MAID?

    have done just that – or at least consistently justified their violence with ideology. These cultures’ instinct is to see things in black and white rather than grey.

    Do you think the Chinese have historically had a similar instinct? It’s very Indian to roll one’s eyes at monotheists and their monomanias, but it’s hard to say that Imperial Japan lacked for an ideology, or that Mao lacked for an ideology to justify his violence.

    This similarity, not any differences, is what has made the West and Islam’s interactions so fraught – expressed in Europe by responses to Muslim migrants, to Muslim refugees and to Muslim Turkey’s EU aspirations. (And in the Muslim world [including exclaves] by responses to colonialism and its aftermath [including indigenised fascism and Marxism] and to Western culture’s continued and immense impact.)

    • #21
  22. Claire Berlinski, Ed. Editor
    Claire Berlinski, Ed.
    @Claire

    Eric Hines:Can you do all that in one book?

    I don’t know. Perhaps not well. It could easily be three or four books. And it’s not desirable to write a long book: It’s standard publishing wisdom that 70,000-80,000 words is about right; more than that and people think, “That looks too long.” And they don’t buy it.

    You’re talking about an overview of European history, today’s Islam in Europe, Turkey, and Russia. (You began the project planning to talk about the refugee flow into Europe and its impact on Europe and the US, and Russia’s impact on Europe and its impact on the US and whether Russia was using/fomenting the refugee influx along the way. That was early; evolution of a project is normal.)

    I wonder if this might be two books, which would give you better focus: European history as you’re describing your presentation of it and today’s Islam in Europe–Brave Old World–with the implications these have for America retreated and for America resurgent. The other would be Turkey and its relationship with Europe (including, separately, with the EU) and with the refugee problem (because it is a problem, both in fact for both Europe and the ME and Northern Africa whence they come, and in perception, for the US, Europe, and for the ME and Northern Africa whence they come) and Russia and its relationship with Europe and with the European side of the refugee problem–Brave World–and the implications of all this for America retreated and for America resurgent.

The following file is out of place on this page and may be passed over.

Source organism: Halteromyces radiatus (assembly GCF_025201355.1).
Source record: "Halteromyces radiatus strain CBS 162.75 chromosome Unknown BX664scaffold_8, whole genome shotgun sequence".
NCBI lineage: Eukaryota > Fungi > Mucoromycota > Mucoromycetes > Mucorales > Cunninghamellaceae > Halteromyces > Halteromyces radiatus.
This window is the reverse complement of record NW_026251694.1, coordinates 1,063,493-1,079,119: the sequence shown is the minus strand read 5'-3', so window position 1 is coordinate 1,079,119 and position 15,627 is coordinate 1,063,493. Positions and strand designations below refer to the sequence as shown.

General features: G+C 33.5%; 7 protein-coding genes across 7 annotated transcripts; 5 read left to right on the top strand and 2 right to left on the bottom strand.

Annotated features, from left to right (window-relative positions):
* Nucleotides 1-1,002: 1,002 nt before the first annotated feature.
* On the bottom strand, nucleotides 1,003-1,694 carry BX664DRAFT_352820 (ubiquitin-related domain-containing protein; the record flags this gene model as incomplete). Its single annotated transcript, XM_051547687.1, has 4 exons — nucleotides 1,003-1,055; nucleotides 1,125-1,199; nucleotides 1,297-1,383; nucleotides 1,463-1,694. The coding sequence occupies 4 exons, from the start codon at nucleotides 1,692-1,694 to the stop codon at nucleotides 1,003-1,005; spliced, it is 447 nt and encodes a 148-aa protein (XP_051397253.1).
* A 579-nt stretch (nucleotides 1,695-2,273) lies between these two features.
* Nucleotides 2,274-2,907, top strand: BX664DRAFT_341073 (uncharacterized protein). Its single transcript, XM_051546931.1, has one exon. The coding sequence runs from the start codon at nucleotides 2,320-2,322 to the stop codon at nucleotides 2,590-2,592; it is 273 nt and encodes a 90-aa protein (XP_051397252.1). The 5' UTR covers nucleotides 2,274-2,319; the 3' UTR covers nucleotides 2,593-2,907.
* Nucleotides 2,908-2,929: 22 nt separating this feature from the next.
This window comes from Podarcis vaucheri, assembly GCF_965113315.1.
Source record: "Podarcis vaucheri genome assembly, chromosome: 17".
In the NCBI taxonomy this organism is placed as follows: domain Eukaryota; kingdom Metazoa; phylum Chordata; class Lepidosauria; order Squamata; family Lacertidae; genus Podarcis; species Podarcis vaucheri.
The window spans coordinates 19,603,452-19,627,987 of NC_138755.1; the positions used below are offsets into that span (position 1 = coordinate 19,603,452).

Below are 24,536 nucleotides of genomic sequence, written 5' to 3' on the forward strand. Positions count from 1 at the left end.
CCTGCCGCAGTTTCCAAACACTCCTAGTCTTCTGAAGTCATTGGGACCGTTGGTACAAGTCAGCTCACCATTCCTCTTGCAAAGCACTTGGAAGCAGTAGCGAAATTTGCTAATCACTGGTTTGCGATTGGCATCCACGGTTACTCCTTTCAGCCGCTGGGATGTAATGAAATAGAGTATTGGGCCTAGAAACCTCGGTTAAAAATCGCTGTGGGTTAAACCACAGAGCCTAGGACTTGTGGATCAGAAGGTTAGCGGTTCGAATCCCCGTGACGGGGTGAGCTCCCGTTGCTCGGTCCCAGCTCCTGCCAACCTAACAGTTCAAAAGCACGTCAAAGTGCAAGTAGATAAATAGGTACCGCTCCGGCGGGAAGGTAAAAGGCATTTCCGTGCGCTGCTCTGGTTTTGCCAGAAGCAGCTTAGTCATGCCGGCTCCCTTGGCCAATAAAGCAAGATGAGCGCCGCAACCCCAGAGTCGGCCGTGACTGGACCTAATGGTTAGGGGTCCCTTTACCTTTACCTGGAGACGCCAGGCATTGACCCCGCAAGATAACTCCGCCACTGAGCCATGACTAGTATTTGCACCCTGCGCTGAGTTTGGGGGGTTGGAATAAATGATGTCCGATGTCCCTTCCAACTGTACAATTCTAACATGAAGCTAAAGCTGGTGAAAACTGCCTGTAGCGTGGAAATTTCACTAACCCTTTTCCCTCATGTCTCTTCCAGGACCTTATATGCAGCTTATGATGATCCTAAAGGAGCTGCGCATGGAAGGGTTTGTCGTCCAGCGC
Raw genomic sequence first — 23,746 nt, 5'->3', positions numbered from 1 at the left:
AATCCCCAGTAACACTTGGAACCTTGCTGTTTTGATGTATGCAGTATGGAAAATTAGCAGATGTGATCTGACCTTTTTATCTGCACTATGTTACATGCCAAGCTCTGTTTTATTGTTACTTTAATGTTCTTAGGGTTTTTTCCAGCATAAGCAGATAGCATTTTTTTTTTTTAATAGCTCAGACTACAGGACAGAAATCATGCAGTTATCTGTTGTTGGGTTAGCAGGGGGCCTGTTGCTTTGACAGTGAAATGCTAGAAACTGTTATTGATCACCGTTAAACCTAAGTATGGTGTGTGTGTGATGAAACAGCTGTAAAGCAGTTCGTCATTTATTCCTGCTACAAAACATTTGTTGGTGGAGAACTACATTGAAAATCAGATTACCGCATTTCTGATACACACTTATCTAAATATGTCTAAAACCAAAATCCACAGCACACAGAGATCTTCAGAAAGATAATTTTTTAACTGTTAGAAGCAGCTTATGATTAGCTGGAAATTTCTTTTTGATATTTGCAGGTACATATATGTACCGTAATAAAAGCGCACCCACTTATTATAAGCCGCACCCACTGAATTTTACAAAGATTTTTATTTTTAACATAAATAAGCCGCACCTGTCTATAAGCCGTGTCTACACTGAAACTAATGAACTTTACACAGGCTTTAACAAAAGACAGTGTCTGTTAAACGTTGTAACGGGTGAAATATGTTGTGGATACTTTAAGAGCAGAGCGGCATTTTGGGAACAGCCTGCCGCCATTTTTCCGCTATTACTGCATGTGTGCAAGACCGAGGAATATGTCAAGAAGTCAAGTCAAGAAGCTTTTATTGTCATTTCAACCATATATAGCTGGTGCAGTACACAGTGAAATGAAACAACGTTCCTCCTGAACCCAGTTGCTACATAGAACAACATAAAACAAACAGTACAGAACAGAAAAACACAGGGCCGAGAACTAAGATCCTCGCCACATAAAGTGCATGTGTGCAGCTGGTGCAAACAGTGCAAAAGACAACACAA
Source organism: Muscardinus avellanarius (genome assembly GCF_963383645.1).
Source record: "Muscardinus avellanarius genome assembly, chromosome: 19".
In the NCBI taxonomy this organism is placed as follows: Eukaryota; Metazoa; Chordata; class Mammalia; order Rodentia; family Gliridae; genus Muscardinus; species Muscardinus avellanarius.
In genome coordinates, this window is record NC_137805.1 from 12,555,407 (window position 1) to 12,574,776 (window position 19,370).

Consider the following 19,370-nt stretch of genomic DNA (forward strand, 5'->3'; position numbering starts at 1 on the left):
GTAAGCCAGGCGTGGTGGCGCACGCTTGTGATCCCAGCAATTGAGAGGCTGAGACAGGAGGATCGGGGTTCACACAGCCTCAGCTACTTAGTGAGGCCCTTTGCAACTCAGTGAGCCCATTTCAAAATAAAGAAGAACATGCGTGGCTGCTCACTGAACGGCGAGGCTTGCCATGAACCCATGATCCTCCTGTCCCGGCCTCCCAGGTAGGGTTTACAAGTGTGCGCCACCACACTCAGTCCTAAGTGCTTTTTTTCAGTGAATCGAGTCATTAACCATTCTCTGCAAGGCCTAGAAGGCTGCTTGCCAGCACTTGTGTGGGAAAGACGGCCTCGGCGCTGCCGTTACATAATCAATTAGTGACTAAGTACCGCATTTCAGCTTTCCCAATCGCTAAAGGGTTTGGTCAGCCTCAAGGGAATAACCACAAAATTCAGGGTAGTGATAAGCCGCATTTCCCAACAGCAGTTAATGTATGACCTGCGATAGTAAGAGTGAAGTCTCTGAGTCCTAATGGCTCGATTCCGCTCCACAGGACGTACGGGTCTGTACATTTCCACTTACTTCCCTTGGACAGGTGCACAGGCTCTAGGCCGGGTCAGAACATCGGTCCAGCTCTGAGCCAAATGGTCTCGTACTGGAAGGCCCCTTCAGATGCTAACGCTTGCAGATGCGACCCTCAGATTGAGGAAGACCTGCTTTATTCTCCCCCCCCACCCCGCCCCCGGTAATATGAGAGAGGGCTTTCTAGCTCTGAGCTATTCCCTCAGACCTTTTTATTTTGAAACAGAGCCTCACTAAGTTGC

It could be quite some number of books. The question is what will interest my audience? I know for sure that when it comes to Turkey, there are two kinds of readers: The ones who find that country infinitely fascinating and want to know everything about it, and the other 99.99999 percent of Americans, whose eyes glaze over. I can’t for the life of me understand why, because it’s in fact infinitely fascinating, but I can tell you how much success I’ve had in selling journalism from Turkey. The evidence is in: Don’t invest time writing a book about it. No matter how central to the story it really is, nor how much Western security has been screwed up by reading it wrong — people don’t care. Turkey scares readers off. Maybe because the names are so long and look so hard to pronounce.

    With maybe a chapter on the implications for all this of a British departure from the EU and the likelihood of a subsequent Dutch departure–and if those two then hooked up in some sort of, oh let’s say, a trade arrangement there would be an interesting historical rhyming. (I think a reordering of Europe into 3-4 other commities would be a good thing, but that’s a separate question.)

    Eric Hines

    • #22
  23. Evan Meyer Member
    Evan Meyer
    @EvanMeyer

    Claire Berlinski, Ed.:

    Of the themes presented above, the intersection of identity and demography with great power rivalry is the arena I find most interesting. What does Europe mean to Europeans anymore?

    Yeah, that’s largely what the first book was about.

    I obviously have some catching up to do :)

    How does the yearning for nationhood connect with ISIS’s Utopian Caliphate?

    Whose yearning — those who join it, or those who have come to realize it’s a threat? Are you asking whether having a very visible external enemy could in some way be nation-building for “Europe” as a whole? I wonder that, too.

    I was thinking particularly of those who join it, but the other questions are interesting, too. Maybe it’s a topic for its own discussion (or its own book!) but I find myself wondering about the strength of the Westphalian order itself, and whether the emergence of something like ISIS isn’t a symptom of its weakness. A people, a set of laws, and a piece of land are not tied to each other by Natural Law, and the worldview of ISIS consciously cleaves them, calling the faithful in Dar al-Harb to adhere to the Caliphate as a sort of trans-territorial nation. Why is that particularly appealing to Europeans? I guess I’m less interested in ISIS per se than what it says about us.

    • #23
  24. Zafar Member
    Zafar
    @Zafar

    Claire Berlinski, Ed.:

    Zafar:

    What sets aside civilisations/cultures dominated by (any) monotheism and its descendants* (fascism, Marxism, laicite…) from other cultures is not the level of violence but the fact that violence is driven by ideology.

    Interesting thought, but is it true?

    I am not educated enough to understand the reference.  Can you summarise using small words?  Were Rome’s conquests driven by the belief that those surrounding peoples were not Roman enough?

    MAID?